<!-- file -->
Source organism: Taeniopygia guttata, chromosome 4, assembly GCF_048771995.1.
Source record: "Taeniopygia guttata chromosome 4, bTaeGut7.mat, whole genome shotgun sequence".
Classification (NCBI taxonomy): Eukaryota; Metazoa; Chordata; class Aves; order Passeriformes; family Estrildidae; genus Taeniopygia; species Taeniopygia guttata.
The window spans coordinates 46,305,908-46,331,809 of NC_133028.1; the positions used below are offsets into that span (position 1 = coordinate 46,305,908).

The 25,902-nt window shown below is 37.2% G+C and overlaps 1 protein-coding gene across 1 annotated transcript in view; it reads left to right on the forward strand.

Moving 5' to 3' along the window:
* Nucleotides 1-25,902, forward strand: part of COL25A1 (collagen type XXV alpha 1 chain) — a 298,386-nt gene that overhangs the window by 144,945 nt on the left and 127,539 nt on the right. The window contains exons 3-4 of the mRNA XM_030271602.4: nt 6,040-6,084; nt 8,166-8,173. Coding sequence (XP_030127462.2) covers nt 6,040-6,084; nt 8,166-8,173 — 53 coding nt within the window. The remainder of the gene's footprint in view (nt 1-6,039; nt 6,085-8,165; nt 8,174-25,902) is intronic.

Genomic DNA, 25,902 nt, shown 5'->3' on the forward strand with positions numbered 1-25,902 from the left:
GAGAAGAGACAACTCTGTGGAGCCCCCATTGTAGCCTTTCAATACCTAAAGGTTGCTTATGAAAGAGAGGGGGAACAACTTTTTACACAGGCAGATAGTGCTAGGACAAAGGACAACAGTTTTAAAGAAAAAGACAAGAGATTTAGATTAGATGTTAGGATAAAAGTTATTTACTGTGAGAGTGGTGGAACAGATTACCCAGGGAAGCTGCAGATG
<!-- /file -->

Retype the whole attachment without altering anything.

Source organism: Taeniopygia guttata, chromosome 4, assembly GCF_048771995.1.
Source record: "Taeniopygia guttata chromosome 4, bTaeGut7.mat, whole genome shotgun sequence".
Classification (NCBI taxonomy): Eukaryota; Metazoa; Chordata; class Aves; order Passeriformes; family Estrildidae; genus Taeniopygia; species Taeniopygia guttata.
The window spans coordinates 46,305,908-46,331,809 of NC_133028.1; the positions used below are offsets into that span (position 1 = coordinate 46,305,908).

The 25,902-nt window shown below is 37.2% G+C and overlaps 1 protein-coding gene across 1 annotated transcript in view; it reads left to right on the forward strand.

Moving 5' to 3' along the window:
* Nucleotides 1-25,902, forward strand: part of COL25A1 (collagen type XXV alpha 1 chain) — a 298,386-nt gene that overhangs the window by 144,945 nt on the left and 127,539 nt on the right. The window contains exons 3-4 of the mRNA XM_030271602.4: nt 6,040-6,084; nt 8,166-8,173. Coding sequence (XP_030127462.2) covers nt 6,040-6,084; nt 8,166-8,173 — 53 coding nt within the window. The remainder of the gene's footprint in view (nt 1-6,039; nt 6,085-8,165; nt 8,174-25,902) is intronic.

Genomic DNA, 25,902 nt, shown 5'->3' on the forward strand with positions numbered 1-25,902 from the left:
GAGAAGAGACAACTCTGTGGAGCCCCCATTGTAGCCTTTCAATACCTAAAGGTTGCTTATGAAAGAGAGGGGGAACAACTTTTTACACAGGCAGATAGTGCTAGGACAAAGGACAACAGTTTTAAAGAAAAAGACAAGAGATTTAGATTAGATGTTAGGATAAAAGTTATTTACTGTGAGAGTGGTGGAACAGATTACCCAGGGAAGCTGCAGATG